A subject like maths continues to use existing online national teaching resources to run the lessons. Online teaching lessons are followed by online questions. The class teacher keeping an eye on progress and tailoring the online lessons to each child. It’s reflecting how the class operates when the schools are open. It works so well and it does raise the question – can maths become a fully home based lesson when schools start again.
Then the darkness….
We still get lessons which are so formulaic. Here’s some text read it and then answer these questions. The approach never changes. It’s the same approach which is used for each lesson in the classroom. Ok it might work for some kids but for many it just won’t. Talk about trying to make a lesson as dry and boring as possible.
You then get the lessons where content and the knowledge a pupil has is seemingly not assessed. Marking just focuses on spelling mistakes and handwriting neatness. Interestingly the actual English Language subject is one subject which doesn’t use this approach. Some of the most brilliant and talented people I have met seem to have the worst grammar and spelling skills. Surely a pupils understanding of the subject matter must count for something.
Then you come to human nature. Teachers are not robots, they are just like the rest of us. We have those people we like and appreciate. We also have those we don’t get and probably don’t treat as fairly as others. Son has two teachers who just don’t get him. Whatever he does he never seems to get any positive feedback or credit. This week he submitted a piece of work for one of these teachers. I checked it with the marking scheme and his answer definitely went way beyond the standard answer. All the additional marks on offer were definitely covered in his response, and more. The actual teacher marking was predictably distinctly underwhelming. Purely highlighting the negatives. As Son pointed out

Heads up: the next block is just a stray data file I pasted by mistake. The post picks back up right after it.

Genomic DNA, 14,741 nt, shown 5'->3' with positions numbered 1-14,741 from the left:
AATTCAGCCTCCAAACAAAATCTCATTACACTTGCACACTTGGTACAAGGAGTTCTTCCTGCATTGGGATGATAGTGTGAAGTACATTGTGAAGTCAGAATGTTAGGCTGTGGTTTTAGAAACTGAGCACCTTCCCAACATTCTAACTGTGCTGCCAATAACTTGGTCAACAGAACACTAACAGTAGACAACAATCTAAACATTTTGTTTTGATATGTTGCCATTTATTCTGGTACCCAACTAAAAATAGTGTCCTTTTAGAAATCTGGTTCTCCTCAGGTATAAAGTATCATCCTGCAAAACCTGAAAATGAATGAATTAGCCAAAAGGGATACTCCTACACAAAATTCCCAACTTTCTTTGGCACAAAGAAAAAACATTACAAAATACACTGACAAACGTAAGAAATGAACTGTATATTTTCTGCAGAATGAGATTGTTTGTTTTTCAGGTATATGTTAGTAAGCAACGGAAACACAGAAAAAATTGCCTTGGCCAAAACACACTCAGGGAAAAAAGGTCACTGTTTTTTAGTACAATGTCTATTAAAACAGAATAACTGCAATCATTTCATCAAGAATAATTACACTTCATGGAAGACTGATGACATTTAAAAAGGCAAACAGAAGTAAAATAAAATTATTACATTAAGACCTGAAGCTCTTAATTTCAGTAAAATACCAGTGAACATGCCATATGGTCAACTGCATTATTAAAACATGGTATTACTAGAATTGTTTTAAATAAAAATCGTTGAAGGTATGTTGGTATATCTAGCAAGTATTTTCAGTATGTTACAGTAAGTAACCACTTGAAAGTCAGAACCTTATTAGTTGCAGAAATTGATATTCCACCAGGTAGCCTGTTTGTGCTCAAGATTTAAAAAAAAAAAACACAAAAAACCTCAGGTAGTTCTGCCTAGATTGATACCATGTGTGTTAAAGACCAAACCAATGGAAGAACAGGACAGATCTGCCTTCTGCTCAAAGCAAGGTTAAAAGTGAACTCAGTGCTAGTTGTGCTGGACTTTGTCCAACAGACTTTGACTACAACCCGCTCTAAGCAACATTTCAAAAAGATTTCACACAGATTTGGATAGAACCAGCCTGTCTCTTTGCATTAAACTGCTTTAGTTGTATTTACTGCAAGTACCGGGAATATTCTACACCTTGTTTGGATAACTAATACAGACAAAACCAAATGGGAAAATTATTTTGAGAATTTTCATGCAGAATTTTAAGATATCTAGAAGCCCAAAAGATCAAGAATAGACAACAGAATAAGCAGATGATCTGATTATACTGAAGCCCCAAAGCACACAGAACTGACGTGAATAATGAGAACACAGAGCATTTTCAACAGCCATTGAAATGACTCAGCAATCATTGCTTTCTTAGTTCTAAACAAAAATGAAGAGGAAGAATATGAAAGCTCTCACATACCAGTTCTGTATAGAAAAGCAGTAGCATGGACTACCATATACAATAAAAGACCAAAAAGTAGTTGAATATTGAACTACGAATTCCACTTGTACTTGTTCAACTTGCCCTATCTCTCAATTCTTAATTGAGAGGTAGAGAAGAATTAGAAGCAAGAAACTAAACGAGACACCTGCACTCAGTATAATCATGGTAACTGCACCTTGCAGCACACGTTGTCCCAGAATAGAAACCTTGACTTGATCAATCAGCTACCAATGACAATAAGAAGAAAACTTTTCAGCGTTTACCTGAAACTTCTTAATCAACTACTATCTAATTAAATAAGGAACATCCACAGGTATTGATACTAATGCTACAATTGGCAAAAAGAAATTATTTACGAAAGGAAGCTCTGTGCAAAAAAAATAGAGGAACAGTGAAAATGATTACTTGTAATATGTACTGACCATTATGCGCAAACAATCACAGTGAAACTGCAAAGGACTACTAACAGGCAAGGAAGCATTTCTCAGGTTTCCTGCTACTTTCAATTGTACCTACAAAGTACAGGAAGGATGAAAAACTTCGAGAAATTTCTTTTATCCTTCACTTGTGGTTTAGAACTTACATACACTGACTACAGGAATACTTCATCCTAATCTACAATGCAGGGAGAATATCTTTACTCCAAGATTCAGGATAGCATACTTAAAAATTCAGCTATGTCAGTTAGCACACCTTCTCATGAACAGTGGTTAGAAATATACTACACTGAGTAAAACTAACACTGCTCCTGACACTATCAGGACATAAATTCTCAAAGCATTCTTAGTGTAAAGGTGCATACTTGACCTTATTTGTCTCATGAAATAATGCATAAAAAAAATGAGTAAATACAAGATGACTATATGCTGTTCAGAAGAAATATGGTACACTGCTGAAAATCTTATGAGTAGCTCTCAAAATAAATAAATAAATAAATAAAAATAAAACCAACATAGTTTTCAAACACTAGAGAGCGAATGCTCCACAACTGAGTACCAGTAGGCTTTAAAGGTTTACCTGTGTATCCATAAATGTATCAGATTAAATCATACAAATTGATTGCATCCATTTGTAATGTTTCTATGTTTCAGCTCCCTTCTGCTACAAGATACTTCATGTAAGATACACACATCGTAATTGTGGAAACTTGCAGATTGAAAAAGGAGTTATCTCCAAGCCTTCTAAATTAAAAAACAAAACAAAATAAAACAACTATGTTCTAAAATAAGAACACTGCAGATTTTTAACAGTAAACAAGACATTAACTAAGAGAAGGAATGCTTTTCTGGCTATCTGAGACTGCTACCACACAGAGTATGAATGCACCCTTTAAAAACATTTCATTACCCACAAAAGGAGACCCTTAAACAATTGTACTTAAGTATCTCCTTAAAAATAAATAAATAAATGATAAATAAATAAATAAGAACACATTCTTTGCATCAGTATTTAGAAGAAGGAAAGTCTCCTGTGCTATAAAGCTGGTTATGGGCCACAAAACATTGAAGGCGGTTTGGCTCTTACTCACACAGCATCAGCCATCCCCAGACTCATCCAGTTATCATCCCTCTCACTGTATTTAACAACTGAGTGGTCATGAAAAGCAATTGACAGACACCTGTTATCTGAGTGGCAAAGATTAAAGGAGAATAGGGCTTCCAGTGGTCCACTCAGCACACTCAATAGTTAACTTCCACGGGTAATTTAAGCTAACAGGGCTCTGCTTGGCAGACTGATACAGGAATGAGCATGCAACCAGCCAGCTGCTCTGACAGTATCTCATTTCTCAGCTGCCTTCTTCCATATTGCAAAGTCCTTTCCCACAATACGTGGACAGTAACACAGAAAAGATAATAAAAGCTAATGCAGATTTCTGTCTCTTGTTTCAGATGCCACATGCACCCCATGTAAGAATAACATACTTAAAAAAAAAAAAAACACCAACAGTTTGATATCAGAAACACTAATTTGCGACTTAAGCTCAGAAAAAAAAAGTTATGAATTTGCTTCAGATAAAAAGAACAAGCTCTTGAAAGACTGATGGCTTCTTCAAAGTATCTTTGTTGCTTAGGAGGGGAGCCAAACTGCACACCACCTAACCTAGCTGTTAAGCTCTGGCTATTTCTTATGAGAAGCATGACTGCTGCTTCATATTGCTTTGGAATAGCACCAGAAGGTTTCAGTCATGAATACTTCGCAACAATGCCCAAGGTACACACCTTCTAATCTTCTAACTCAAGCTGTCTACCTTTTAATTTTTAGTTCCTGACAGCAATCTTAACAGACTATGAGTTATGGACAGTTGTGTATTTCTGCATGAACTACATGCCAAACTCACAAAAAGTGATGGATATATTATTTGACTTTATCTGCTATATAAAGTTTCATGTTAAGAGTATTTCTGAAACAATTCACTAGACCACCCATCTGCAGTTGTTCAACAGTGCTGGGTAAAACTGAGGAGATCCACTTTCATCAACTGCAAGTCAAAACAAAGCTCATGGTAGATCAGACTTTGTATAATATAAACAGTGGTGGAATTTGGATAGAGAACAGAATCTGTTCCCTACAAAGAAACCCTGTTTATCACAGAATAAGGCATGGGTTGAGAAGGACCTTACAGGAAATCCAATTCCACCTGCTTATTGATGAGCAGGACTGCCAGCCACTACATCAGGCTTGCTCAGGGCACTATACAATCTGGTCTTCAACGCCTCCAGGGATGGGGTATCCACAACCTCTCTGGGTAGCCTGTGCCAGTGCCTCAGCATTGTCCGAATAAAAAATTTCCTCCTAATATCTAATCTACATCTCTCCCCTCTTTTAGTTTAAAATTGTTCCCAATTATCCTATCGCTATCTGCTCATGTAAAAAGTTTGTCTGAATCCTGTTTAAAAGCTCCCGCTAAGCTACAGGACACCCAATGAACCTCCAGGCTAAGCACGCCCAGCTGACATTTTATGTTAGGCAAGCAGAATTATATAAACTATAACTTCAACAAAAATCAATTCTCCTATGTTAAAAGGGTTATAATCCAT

No point working harder for this one as it really doesn’t make a difference. Always going to be a C- regardless of the work. I must be the only kid in the class not to get a house point all year from this teacher.
So yep it’s been another dark and light school week. Bring on week 8 (or whatever number it is)….
Before anyone says anything this photo was NOT todayand not 2020……
It’s a bizarre country which I live in.
A place where British war time spirit and a stiff up lip is the way to defeat this unseen enemy – well that’s what our newspapers are claiming. No I think you will find that it’s actually antibodies and vaccines that will do that. Self distancing will help dampen the curve but on its own it will not do the job.
A country which for 10 years has invested heavily in academic testing for an increasingly younger range of school kids. The only principle in UK education is meeting government targets by testing millions of kids, week after week. Test, test, test. Yet the same Government can’t see the importance of testing when it applies to a pandemic. They can’t even provide virus tests for our brave medics and front line carers. Actually the can’t even provide the appropriate protective kit to all our nurses. Suddenly we have a mad scramble for kit, tests and ventilators. It’s not as if the Government didn’t know. Three years ago a study reported to the then Government on how poorly prepared the country was for a pandemic. The Government (including many in the current cabinet) decided to bury the report.
That’s probably why the UK is soon going to have the worst pandemic mortality rate in Europe.
Deep deep sigh and divert gaze to domestic matters.
“Dad would you mind if I didn’t do any revision this week for the school tests. Not sure I’m in the right frame of mind for it.”
Given the current climate why on earth is the school doing exams. Oh I forgot – it’s government policy. Can we just give the kids a break. Especially as the tests are based on such a narrow educational range. It’s more about proving to kids what they don’t know and spotlighting their individual weaknesses. What about letting kids show what they are good at, what they do know.
“Ok Son that’s fine with me. When you feel the revision force is with you then if you want to, then do some. If it’s not then just have FUN.”